As bad as the Iraq detainee scandal is — and it is very bad — this is not the time for Americans to blame all our failings in the Mideast on ourselves.
There is an unfortunate tendency to conclude that the United States is hated in the Mideast because of our own misdeeds. That just isn’t the case, and the situation just isn’t that simple.
Certainly, episodes such as Abu Ghraib contribute to negative feelings about America. So does the fact that the United States is an invading power. No matter how benevolent the occupation — and obviously it hasn’t been that benevolent — the occupier is still going to be resented no matter how pure the nation believes its motives to be.
But the answer to the question of “why do they hate us” has a lot more to do with traditional forms of prejudice and discrimination. The Muslim world, unable to cope with modernity and often ruled by corrupt despots, has found a convenient scapegoat for all its fears and failures: the United States of America, the most powerful nation in the world. In the 19th century, Great Britain, then the dominant world power, was placed in that role. Now it’s our turn.
“Arab and Muslim hatred of the United States is not just, or even mainly, a response to actual U.S. policies — policies that, if anything, have been remarkably pro-Arab and pro-Muslim over the years,” wrote Mideast expert Barry Rubin in the November/December issue of Foreign Affairs of 2002. “Rather such animus is largely the product of self-interested manipulation by various groups within Arab society, groups that use anti-Americanism as a foil to distract public attention from other, far more serious problems within those societies.”
It’s an article worth coming back to in the wake of the Abu Ghraib prison scandal — not to exonerate those who have done terrible, wrong things, but to place in perspective why the United States is in Iraq, what has gone wrong, and who is to blame.
Scapegoating is not a new phenomenon, of course. It is what the Nazis did to the Jews and Southern whites did to blacks. That it is the less powerful doing it to the more powerful in this case does not negate or excuse the action.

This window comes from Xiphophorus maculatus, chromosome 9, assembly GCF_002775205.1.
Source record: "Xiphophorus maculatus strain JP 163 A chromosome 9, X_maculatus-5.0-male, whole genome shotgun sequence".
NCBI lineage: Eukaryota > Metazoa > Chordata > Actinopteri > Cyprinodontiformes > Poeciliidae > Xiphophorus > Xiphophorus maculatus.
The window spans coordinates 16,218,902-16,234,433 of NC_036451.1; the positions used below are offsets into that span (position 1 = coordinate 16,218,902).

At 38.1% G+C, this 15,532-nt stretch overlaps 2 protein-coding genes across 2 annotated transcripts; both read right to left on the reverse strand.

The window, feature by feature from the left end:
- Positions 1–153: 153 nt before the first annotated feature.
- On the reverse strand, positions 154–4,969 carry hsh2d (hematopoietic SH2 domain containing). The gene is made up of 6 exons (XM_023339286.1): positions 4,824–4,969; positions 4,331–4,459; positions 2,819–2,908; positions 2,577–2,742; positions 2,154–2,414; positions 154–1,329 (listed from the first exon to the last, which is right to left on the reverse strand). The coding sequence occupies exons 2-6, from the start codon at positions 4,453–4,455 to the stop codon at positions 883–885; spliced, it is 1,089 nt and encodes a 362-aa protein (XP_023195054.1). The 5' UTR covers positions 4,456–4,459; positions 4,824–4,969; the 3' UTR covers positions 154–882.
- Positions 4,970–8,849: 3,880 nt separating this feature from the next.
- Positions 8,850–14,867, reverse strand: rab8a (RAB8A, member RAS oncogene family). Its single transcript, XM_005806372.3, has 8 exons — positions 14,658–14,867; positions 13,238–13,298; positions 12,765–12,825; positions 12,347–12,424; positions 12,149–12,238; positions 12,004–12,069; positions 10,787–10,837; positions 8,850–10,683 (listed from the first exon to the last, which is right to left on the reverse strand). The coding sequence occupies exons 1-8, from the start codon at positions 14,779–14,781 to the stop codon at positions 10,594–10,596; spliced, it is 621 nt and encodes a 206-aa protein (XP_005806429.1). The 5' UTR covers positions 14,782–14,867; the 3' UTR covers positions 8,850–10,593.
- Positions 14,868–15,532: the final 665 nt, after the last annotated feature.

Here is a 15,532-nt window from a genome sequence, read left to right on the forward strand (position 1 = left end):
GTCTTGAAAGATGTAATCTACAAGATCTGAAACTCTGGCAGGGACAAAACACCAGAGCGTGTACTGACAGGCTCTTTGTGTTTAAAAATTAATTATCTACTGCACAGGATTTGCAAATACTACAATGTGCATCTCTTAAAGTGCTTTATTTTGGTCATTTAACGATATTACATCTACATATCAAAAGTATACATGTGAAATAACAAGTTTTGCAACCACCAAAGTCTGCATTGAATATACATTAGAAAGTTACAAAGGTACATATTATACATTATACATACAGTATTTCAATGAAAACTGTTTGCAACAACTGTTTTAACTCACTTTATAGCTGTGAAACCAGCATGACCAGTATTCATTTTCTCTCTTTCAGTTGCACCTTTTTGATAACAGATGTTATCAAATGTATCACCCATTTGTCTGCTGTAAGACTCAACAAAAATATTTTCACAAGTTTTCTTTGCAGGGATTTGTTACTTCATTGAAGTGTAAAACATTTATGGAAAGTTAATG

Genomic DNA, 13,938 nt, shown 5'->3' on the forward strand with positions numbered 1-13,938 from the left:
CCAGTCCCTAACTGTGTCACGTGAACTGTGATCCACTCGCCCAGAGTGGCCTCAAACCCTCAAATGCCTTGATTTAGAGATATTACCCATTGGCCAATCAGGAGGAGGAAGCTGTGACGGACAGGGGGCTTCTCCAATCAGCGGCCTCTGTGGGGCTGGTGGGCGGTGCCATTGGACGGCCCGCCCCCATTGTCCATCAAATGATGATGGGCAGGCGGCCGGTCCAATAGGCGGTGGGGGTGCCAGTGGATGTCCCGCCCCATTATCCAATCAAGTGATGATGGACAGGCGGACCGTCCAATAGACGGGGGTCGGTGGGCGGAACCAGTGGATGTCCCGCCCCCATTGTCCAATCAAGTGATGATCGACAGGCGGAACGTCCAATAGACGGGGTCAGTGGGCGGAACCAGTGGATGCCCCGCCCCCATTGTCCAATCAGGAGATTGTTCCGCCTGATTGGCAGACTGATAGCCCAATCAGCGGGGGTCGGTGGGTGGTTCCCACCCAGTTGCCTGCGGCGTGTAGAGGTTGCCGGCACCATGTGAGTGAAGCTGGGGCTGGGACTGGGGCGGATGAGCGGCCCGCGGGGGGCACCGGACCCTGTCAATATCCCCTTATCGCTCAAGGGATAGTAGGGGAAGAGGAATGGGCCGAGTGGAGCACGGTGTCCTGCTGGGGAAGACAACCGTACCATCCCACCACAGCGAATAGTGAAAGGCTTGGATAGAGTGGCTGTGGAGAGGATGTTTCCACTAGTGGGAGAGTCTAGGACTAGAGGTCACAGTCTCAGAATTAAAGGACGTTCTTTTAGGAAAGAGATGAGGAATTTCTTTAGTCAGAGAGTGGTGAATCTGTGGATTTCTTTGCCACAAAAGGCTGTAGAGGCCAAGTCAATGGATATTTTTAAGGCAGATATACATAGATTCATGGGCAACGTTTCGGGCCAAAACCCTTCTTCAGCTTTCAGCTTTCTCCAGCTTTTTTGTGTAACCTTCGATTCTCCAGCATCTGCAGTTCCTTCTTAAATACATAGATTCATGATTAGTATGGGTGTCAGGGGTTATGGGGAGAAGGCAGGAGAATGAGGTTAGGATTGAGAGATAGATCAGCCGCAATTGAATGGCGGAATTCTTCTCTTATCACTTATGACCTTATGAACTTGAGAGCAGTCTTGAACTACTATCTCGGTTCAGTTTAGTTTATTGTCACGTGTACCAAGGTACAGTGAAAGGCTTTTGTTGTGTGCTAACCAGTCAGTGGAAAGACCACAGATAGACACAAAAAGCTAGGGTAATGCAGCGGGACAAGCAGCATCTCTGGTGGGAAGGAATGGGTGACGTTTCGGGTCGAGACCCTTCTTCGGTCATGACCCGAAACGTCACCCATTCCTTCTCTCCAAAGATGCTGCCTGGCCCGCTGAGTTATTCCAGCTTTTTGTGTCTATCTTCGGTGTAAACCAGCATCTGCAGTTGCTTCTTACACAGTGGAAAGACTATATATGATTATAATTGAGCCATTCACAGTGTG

Rubin documents the positive things the United States has done for the Arab and Muslim world, including acting to protect the Bosnian Muslims and Kosovars, a Muslim group. Washington also went to war to drive the Iraqis out of Kuwait and has been steadfast in its support of Saudi Arabia, even when the Saudis were nationalizing the oil companies there.
Was there a large dose of American self-interest involved in these actions? Of course. That is the way nations act, that is the way of the world. But, then again, the 1992 U.S. intervention in the Somalia civil war had much more to do with protecting a starving Muslim population than any geopolitical calculation.
What can we do about this scapegoating of the United States? Some of it comes with the territory of being the world’s only superpower. And being “liked” shouldn’t necessarily be the end-all of our foreign policy. Being respected is more important. That’s why I doubt that President Bush’s apology about the Abu Ghraib situation will do anything to ameliorate anti-U.S. feelings.
In the end, what will work will be whether Arab states can develop their own open, free and market-oriented societies. In that sense, Bush is right to make democracy a goal for the Mideast. But if there is one thing we can see from our year in Iraq it is that you cannot impose democracy from the top down; you cannot want it more than the people and their leaders.
In the meantime, we should deal with our own shortcomings, but understand that we are not the core of the problem.
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